The new security act subsequently granted the state and its representatives essential powers and powers of intervention, which may limit the basic democratic rights of individuals. These include, for example, house searches on suspicion of terrorism (with judicial permission), the closure of cult sites on suspicion of hate speech, the establishment of protection zones including controls at mass events with terror risk, as well as people screening and searches within a radius of 20 kilometers near the border and around airports, seaports and railway stations. This includes people screening of persons of “objective foreign nationality” within a radius of 10 kilometres from the national border. The daily Le Monde estimated at the time that an area with around two thirds of the country’s population was affected by such potential controls.

President Macron justified the necessity of the new law before the European Court of Human Rights in Strasbourg in 2017: “Our challenge is to effectively protect the French against the ongoing and multifaceted terrorist threat under general law. The limited number of measures provided for by this right are targeted, proportionate and exclusively aimed at preventing and combating terrorism”.

The author deliberately leaves open the question of whether such increased security measures actually lead to greater security (apart from a reduction in petty crime) or, if applied on a permanent basis, rather restrict the rights of individuals. It is undisputed, however, that an increase in terrorist and often Islamist-motivated attacks in France since 2015 requires effective responses and even closer cooperation between national and international authorities. All the more so since there is a danger that Islamist lone wolves may return to Europe with a diminishing influence of the Islamic state and especially after the death of their leader Abu Bakr al-Baghdadi. In his book “La Fracture”, the well-known French Islamic scholar Gilles Kepel argues that the danger of individual perpetrators striving for the division of European societies is increasing.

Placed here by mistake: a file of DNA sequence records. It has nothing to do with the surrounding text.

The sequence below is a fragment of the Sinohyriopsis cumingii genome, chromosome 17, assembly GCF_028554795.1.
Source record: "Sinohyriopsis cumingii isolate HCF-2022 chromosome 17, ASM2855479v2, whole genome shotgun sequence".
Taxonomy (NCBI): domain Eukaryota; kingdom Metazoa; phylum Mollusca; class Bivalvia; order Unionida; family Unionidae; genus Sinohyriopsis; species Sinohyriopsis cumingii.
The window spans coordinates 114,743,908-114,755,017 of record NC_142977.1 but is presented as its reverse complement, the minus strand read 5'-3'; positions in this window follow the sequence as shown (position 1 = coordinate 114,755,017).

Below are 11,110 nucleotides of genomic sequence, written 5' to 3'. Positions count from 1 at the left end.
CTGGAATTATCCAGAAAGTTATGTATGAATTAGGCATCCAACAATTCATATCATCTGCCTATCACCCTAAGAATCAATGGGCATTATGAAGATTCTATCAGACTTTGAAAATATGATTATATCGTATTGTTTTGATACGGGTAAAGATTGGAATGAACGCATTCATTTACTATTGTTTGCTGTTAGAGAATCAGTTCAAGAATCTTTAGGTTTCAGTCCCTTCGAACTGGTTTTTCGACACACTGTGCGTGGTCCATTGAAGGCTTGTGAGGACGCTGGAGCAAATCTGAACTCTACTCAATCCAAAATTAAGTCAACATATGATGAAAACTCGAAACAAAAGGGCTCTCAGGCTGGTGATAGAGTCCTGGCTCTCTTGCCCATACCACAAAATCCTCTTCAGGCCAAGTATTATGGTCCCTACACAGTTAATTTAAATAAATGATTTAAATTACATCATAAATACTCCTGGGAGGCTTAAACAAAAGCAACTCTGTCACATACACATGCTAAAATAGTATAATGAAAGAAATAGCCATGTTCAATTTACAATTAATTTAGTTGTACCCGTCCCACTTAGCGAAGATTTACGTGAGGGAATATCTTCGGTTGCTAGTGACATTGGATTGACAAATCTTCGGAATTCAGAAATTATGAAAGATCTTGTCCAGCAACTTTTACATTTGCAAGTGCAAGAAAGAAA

Diffuse Threat of Terrorism

Paris 2015, Nice 2016, Strasbourg 2018, Lyon 2019 – the list could be supplemented for France by numerous other attacks, whether perpetrated or foiled. Only last week, a former supporter of the right-wing extremist Rassemblement National committed an attack on a mosque in Bayonne. In early October, a policeman fatally injured colleagues in the Paris police prefecture. The fight against Islamist-motivated terror and the so-called Islamic state in Syria and Iraq remains a political priority for France. This also explains the sharp condemnation of the Turkish military operation in Syria by President Macron and his provocative questioning of the efficiency of NATO. Finally, the security of France is also being defended in Northern Syria, Peter Struck would probably have added.

Even though the global security reception of the French in surveys continues to increase despite everything, the diffuse threat of terrorism, whether politically or religiously motivated, remains. The fourth anniversary of the Paris attacks on the Bataclan, the Stade de France and the restaurants around Le Petit Cambodge will also remind many French people of this. Throughout the day, commemorations will be held at various locations in Paris. Many citizens will probably put a sea of flowers at the feet of the imposing Marianne statue, a personification of the French nation, on the Place de la République. The wounds heal slowly, the memory remains present.

 

Carmen Descamps

European Affairs Manager